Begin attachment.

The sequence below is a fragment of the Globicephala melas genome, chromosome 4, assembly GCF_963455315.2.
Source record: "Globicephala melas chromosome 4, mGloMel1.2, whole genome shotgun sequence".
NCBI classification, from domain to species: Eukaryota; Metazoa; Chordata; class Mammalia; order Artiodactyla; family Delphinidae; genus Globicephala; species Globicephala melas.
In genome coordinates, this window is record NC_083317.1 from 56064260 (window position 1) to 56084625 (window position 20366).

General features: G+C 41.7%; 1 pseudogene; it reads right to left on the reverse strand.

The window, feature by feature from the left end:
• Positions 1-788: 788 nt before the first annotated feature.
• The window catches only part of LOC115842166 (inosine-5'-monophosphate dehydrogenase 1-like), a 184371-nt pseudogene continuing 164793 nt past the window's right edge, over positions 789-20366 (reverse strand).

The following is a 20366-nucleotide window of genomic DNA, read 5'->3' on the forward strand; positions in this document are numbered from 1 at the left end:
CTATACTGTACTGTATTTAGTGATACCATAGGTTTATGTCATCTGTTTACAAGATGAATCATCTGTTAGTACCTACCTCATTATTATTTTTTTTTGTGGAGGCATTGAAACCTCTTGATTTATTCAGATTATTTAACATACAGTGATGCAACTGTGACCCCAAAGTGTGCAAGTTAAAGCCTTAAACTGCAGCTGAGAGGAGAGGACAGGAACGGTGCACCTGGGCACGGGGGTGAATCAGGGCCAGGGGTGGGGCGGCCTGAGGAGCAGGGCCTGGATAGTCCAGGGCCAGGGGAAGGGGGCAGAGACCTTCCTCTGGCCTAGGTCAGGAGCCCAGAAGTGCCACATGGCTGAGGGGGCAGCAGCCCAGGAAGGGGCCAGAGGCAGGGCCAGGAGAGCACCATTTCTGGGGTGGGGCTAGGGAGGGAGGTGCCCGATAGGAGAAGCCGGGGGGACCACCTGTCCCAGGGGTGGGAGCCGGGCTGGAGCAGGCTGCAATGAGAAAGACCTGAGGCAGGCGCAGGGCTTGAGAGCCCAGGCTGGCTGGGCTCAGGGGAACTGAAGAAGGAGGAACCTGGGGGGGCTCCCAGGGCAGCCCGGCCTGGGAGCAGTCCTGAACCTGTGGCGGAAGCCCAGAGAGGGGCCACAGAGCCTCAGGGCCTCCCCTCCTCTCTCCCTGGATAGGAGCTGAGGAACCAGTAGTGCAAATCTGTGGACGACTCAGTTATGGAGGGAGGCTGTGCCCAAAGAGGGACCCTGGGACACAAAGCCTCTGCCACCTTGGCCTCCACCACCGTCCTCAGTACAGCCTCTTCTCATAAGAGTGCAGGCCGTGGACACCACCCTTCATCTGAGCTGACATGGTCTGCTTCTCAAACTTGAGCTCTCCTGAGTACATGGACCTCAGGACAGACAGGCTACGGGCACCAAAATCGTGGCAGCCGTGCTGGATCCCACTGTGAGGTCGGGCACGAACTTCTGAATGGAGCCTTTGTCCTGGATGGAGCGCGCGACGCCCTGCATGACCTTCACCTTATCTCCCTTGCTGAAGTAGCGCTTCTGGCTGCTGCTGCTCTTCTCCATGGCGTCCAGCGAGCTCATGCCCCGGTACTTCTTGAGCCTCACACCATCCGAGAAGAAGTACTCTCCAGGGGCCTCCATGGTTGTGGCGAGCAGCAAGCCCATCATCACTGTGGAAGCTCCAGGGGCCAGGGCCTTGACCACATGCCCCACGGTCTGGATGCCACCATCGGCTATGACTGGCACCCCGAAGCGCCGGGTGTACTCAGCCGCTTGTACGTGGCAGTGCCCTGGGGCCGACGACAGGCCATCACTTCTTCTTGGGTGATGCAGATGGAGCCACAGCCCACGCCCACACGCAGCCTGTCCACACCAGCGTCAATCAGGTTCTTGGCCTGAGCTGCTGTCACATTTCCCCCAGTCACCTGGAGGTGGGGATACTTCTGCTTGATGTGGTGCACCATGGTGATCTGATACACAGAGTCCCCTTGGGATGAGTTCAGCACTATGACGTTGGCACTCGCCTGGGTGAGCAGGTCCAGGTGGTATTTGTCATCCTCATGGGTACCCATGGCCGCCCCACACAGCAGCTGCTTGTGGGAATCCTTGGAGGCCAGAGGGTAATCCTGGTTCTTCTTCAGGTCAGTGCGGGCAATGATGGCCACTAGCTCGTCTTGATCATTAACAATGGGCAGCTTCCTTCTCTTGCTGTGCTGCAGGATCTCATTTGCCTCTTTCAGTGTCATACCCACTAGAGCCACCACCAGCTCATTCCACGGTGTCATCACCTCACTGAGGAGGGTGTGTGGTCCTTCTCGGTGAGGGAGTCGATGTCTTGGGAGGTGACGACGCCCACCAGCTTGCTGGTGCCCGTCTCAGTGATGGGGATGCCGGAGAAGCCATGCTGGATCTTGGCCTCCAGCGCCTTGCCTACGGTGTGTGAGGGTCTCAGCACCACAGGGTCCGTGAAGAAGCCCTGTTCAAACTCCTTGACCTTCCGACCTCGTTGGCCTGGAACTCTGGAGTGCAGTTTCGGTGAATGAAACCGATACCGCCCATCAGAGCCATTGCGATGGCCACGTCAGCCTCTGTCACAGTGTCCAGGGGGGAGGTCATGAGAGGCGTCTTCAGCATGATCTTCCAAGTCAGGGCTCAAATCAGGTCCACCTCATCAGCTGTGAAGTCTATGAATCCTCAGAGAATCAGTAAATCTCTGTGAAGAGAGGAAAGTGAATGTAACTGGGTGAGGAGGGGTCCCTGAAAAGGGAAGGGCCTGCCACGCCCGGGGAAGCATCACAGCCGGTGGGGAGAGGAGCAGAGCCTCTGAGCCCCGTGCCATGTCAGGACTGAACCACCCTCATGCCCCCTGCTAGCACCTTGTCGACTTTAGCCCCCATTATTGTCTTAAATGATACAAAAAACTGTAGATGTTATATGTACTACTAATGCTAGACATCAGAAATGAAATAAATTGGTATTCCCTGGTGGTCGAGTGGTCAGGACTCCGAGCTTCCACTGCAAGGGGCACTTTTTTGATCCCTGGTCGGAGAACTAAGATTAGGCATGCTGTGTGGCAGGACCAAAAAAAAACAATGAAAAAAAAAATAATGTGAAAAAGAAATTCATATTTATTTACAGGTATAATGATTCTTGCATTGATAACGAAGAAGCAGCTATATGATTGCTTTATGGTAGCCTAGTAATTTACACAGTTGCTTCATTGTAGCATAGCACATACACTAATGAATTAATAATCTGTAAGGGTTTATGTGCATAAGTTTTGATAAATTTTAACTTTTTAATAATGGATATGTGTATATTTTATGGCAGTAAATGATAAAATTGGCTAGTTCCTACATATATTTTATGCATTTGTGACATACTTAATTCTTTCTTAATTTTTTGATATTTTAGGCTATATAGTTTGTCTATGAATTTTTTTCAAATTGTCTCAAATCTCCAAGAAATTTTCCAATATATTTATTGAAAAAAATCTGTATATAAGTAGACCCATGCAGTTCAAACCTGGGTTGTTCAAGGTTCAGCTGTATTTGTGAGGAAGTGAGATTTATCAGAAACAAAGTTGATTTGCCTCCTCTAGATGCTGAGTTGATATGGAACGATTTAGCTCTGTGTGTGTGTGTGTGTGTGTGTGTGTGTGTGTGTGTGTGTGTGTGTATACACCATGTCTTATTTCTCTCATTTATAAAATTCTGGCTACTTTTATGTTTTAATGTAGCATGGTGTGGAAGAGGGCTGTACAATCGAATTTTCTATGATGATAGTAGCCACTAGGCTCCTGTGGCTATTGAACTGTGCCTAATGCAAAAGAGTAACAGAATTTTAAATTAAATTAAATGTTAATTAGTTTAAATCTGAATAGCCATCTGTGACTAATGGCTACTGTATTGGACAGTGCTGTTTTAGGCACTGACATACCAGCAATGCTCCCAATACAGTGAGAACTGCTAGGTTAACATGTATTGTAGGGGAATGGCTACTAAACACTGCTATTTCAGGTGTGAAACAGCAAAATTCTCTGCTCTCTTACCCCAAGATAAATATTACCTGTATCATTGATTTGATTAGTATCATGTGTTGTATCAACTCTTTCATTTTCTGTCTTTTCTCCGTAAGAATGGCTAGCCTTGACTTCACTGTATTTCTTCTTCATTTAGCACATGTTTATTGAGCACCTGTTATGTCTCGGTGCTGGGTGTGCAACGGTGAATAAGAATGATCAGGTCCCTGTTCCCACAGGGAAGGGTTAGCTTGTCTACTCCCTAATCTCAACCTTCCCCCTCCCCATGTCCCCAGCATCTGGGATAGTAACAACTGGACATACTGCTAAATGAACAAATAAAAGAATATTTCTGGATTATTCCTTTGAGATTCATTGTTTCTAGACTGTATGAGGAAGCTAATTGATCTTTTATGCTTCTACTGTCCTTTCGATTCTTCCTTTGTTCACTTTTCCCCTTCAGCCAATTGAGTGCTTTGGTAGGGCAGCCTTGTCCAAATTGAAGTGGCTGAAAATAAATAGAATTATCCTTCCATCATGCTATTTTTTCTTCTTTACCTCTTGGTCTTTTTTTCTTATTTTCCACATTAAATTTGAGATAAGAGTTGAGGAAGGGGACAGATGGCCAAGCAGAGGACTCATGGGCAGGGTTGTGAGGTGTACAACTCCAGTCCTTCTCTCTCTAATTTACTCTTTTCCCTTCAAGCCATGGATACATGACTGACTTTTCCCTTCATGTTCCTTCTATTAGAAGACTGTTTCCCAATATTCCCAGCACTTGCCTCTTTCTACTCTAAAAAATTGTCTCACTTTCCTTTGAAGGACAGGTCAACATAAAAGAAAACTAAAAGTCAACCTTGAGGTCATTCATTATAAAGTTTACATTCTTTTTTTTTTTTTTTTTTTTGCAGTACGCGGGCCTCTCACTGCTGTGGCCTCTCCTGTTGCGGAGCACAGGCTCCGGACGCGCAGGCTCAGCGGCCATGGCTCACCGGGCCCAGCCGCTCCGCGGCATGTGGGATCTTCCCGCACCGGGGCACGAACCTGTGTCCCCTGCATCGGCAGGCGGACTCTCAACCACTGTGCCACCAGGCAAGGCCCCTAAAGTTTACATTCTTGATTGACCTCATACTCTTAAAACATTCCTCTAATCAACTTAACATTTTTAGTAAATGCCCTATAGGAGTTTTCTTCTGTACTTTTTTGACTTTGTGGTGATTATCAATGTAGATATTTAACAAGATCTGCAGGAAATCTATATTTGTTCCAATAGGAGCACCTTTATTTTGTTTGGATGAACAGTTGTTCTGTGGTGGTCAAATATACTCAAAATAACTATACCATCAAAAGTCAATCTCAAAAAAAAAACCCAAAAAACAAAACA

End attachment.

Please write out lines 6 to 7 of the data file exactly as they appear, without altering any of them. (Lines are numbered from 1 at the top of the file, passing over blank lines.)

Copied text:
The window, feature by feature from the left end:
• Positions 1-788: 788 nt before the first annotated feature.